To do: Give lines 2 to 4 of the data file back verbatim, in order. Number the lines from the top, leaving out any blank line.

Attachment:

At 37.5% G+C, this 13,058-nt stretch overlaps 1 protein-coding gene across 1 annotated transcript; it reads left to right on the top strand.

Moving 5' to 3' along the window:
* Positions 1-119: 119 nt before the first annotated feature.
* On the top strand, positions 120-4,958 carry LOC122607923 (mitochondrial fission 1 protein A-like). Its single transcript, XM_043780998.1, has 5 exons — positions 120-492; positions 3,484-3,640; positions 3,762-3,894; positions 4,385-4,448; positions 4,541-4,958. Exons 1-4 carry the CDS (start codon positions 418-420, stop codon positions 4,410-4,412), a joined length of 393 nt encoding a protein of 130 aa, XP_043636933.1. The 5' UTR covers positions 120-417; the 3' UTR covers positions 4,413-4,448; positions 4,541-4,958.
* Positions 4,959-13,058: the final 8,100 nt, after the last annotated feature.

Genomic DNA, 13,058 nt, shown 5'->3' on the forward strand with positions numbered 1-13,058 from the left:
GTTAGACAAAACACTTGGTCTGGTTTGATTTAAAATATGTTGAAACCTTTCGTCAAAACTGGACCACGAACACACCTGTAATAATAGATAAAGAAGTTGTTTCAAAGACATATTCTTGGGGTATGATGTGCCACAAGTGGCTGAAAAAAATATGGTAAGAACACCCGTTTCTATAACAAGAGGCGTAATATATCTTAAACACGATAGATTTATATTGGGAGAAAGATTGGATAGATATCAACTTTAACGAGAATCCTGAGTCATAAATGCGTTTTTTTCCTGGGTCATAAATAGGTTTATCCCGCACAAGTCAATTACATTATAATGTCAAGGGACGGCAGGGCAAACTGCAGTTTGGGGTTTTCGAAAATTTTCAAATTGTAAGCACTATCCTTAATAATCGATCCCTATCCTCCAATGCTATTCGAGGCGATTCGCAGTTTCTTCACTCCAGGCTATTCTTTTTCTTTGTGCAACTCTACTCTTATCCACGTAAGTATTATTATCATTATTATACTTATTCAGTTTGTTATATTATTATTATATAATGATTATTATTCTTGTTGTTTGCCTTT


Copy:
Moving 5' to 3' along the window:
* Positions 1-119: 119 nt before the first annotated feature.
* On the top strand, positions 120-4,958 carry LOC122607923 (mitochondrial fission 1 protein A-like). Its single transcript, XM_043780998.1, has 5 exons — positions 120-492; positions 3,484-3,640; positions 3,762-3,894; positions 4,385-4,448; positions 4,541-4,958. Exons 1-4 carry the CDS (start codon positions 418-420, stop codon positions 4,410-4,412), a joined length of 393 nt encoding a protein of 130 aa, XP_043636933.1. The 5' UTR covers positions 120-417; the 3' UTR covers positions 4,413-4,448; positions 4,541-4,958.